0 Google, 0 books.google, 0 onelook, couldn't find the word on the linked site. Not looking good. - TheDaveRoss 22:07, 4 March 2006 (UTC)

¡Ay, caramba![edit]

Supposed to be English. SemperBlotto 22:55, 4 March 2006 (UTC)

Absolutely. Added several cites. Are you concerned about the surrounding punctuation, or should I now add several of the other varieties? Also, should this be the recommended punctuation of it? Do we redirect the "normal" English spelling? The Spanish punctuation is used to denote its borrowed status (often) but more often is simply done wrong (or perhaps Google's OCR is scanning it wrong?) --Connel MacKenzie T C 23:31, 4 March 2006 (UTC)
Your cites seem to indicate punctuation as is. No objections to an added anglicized version, but the current page name is fine. Davilla 20:13, 5 March 2006 (UTC)
rfv removed. --Connel MacKenzie T C 23:41, 4 March 2006 (UTC)
Having just re-read the first paragraph in this page (WT:RFV), the instructions indicate the "rfv" tag is to remain for at least one week after citations are added; rfv tag has now been restored. --Connel MacKenzie T C 08:09, 5 March 2006 (UTC)
Consensus Agree to keep. Rfv tag was removed. Andrew massyn 21:05, 27 May 2006 (UTC)


All of Google seemed to be typos for energy and a few usernames. - TheDaveRoss 01:30, 5 March 2006 (UTC)


I couldn't find this definition anywhere, just the acronym SEAD. Jonathan Webley 07:25, 5 March 2006 (UTC)


Google print lists hundreds of matchs, but they all seem to be scan-o's (bad OCRing) of "which,"...verifyable one-by-one from looking at the page images. How do we identify this as incorrect in a NPOV manner, without simply deleting it (as it'll just be back.) --Connel MacKenzie T C 08:05, 5 March 2006 (UTC)

Simple... it is unpronounceable. Contractions like "it's" are possible because "it" ends in a consonant that can be run into an "s" without the need for an intervening vowel sound. This is not possible with sibilants like "ch", which is why we use "-es" to form the plural and third-person singular forms of nouns and infinitives ending with "ch". Hence "which's" is not possible - there is no POV about it, IMO. DeletePaul G 14:06, 6 March 2006 (UTC)
How do you pronounce witch's? Davilla
Well, how do you pronouce Mitch's, if Mitch owns something? bd2412 T 14:51, 10 May 2006 (UTC)
Def. 1 could be explained as a misspelling of "which is" since its purported contraction is identical in pronunciation. Regardless, def. 2 is a sad keeper. Davilla 17:54, 6 March 2006 (UTC)

Unless there are stong objections, I think we should remove the rfv tag. Andrew massyn 14:29, 27 May 2006 (UTC)

Perhaps. Maybe move to the tea room, to hash out a decent usage note, citing various grammar guides. --Connel MacKenzie T C 06:26, 31 May 2006 (UTC)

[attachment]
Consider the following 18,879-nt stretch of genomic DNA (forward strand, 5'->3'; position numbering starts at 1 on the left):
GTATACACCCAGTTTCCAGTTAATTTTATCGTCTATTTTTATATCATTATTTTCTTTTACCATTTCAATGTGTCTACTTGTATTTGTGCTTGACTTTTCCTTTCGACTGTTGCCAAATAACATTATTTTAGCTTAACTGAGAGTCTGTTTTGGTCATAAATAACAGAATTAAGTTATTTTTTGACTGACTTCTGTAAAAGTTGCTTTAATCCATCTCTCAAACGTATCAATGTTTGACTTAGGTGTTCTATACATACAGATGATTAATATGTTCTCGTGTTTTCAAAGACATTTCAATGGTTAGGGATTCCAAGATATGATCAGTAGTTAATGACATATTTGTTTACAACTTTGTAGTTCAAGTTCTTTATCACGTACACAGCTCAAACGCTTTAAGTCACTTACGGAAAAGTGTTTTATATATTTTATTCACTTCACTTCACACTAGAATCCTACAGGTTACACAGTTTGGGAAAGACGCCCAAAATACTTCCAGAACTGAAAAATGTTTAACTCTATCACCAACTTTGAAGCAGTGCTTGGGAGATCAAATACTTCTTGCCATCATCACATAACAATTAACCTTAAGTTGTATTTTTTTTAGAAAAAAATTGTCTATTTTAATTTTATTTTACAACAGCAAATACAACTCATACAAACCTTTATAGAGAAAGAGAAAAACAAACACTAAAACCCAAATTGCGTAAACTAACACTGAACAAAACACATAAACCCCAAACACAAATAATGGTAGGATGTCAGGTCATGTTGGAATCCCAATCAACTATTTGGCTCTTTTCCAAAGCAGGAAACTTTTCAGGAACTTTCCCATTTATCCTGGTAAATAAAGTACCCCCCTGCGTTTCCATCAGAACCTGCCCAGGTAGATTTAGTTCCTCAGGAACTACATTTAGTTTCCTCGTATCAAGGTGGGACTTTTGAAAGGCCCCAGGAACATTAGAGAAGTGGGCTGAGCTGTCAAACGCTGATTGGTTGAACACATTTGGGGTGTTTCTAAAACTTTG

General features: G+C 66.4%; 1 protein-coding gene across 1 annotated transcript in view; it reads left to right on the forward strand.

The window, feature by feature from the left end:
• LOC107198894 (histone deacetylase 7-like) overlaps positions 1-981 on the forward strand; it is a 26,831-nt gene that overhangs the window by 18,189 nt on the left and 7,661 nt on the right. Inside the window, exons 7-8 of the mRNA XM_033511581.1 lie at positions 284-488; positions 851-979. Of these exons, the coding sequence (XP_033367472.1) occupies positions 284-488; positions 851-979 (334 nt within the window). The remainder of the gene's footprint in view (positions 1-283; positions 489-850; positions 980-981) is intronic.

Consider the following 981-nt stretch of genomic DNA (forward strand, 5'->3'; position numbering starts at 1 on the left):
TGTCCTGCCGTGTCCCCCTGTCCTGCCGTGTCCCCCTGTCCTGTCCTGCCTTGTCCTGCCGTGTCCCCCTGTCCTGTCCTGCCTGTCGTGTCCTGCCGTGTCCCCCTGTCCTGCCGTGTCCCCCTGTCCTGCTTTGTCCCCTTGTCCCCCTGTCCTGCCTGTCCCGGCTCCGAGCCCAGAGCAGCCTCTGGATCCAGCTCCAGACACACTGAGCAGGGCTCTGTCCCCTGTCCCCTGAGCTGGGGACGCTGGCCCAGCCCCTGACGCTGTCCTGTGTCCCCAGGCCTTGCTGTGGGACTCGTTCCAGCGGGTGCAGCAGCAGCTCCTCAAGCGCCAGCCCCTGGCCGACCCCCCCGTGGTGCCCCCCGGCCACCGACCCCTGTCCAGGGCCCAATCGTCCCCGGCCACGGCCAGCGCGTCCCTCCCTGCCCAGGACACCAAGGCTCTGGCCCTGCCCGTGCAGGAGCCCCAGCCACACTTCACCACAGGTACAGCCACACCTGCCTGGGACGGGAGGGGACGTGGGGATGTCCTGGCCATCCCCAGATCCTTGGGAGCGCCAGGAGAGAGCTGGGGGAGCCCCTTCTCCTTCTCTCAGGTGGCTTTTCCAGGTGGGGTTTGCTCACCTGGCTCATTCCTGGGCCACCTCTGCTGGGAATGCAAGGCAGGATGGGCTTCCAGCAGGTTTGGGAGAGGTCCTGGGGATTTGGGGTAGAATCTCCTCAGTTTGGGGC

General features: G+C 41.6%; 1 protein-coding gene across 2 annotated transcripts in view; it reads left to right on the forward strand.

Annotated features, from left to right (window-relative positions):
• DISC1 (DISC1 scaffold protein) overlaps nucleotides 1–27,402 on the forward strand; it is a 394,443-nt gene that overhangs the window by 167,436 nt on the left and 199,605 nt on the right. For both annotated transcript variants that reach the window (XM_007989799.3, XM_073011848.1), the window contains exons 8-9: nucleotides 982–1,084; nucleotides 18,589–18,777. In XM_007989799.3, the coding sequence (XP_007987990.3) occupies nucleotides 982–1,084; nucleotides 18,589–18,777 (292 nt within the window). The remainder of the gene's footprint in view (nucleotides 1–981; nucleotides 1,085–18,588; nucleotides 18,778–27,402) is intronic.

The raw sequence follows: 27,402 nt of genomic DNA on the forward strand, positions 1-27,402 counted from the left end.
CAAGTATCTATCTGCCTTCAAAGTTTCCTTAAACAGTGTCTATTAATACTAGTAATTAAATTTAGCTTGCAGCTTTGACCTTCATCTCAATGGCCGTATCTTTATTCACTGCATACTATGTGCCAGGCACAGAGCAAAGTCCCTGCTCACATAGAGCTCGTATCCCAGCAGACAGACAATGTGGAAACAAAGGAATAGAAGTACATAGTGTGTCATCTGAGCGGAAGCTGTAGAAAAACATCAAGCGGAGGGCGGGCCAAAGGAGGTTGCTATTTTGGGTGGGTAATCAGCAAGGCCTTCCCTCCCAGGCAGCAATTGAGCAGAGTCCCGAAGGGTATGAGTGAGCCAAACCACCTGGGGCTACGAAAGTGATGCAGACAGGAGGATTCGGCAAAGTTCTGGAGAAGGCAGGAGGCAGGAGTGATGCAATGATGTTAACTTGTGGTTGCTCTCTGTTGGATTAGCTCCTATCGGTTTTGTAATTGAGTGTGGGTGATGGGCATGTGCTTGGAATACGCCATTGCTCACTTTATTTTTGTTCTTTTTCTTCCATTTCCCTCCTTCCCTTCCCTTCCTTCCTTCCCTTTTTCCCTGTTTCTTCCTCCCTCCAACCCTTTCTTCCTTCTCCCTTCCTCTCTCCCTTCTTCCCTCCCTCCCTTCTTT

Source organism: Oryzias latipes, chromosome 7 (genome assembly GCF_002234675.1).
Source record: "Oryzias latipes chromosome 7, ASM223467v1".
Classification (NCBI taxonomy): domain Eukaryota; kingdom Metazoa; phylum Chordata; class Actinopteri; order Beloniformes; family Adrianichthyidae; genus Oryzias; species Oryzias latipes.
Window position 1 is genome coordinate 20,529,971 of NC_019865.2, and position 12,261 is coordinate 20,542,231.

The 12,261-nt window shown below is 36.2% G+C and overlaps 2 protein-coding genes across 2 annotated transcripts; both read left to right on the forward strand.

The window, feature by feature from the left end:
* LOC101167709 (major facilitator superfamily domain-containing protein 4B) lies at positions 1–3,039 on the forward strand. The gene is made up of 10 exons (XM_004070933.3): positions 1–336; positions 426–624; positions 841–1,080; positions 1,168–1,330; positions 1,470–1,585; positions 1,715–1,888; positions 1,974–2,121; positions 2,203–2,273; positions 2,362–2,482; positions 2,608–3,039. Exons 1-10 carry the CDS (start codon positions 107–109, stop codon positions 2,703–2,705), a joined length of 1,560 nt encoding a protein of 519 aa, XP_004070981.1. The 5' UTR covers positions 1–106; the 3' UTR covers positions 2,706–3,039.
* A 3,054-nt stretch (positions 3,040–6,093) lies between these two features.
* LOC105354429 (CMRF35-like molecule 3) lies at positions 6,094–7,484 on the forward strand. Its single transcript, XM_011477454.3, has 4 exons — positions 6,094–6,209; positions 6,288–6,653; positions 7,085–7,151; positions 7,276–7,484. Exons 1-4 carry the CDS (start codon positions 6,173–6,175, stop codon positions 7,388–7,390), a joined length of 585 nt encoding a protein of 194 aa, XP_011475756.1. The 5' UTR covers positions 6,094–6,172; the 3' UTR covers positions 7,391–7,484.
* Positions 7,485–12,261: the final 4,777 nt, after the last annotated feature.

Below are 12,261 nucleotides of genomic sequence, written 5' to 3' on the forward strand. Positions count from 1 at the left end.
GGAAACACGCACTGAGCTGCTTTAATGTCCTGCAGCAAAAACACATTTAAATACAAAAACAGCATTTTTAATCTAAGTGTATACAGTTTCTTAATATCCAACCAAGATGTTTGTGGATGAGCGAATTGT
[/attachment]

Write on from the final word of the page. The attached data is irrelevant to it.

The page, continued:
Past participle "jigsawn". I only know the form "jigsawed". Ncik 13:39, 5 March 2006 (UTC)

As sawed and sawn; jigsawn is in Encarta. Jonathan Webley 16:08, 5 March 2006 (UTC)
That would be your pro-UK spelling POV. I don't think "jigsawed" is considered a valid past participle in American English, but it probably is the regular simple past form. --Connel MacKenzie T C 19:26, 5 March 2006 (UTC)

Consensus: Agreed to keep Andrew massyn 21:10, 27 May 2006 (UTC)

whale tail[edit]

Google print didn't indicate this usage (from my quick peek at it) but does seem to indicate definitions. --Connel MacKenzie T C 20:19, 5 March 2006 (UTC)

kappa slapper[edit]

Needs evidence. Eclecticology 11:01, 6 March 2006 (UTC)


No evidence provided. Eclecticology 11:07, 6 March 2006 (UTC)

Pretty sure the definition is incorrect, it is certainly a Northern Irish derogatory term but I believe it has religious connotations. I believe it is used by Catholics to refer to Protestants. See the first example I found: [4] MGSpiller 01:06, 8 March 2006 (UTC) Consensus: Agreed to keep. Remove rfv tag Andrew massyn 21:18, 27 May 2006 (UTC)


This one again. No mongooses this time, but all the citations are from newsgroups. I don't think the fact of being used on the Internet is sufficient to show that the term exists. — Paul G 14:01, 6 March 2006 (UTC)

Time span is good, about 4 years for the best quotes that show the indicated meaning. Independence is poor. I've been really strict with protologism, omitting not only all instances on Wiktionary, but also another instance present in a similar submission-style online dictionary (with actual use of "protologism" in the etymology of an unrelated word). I figured that online dictionary creation was pretty much the same circle of people, be it Wiktionary or elsewhere, so the only Wiktionary-related cite listed was the best I found of actual usage, from a user rather than just a contributor.
I don't think I'm being partial when I say that all of these cites really only count for a single attribution. They're all from newsgroups, and all recreational ones at that. Davilla 17:38, 6 March 2006 (UTC)
Actually I went to quite a lot of trouble finding independent cites. On Usenet this generally means in separate newsgroups (i.e. separate communities) and by separate persons. In addition I look for posts by people posting with a first and last name, and a use of the word in decently-written text (no leet, using punctuation, etc.) and in a context that actually illustrates the sense being cited. This means finding good Usenet cites is difficult, as quite a bit of unusable information and outright trash has to be filtered out. "All recreational" is somewhat a silly statement, though, being as that covers most of Usenet... Nowhere is this claimed that this is some kind of formal lexical item, in any case. —Muke Tever 22:48, 7 March 2006 (UTC)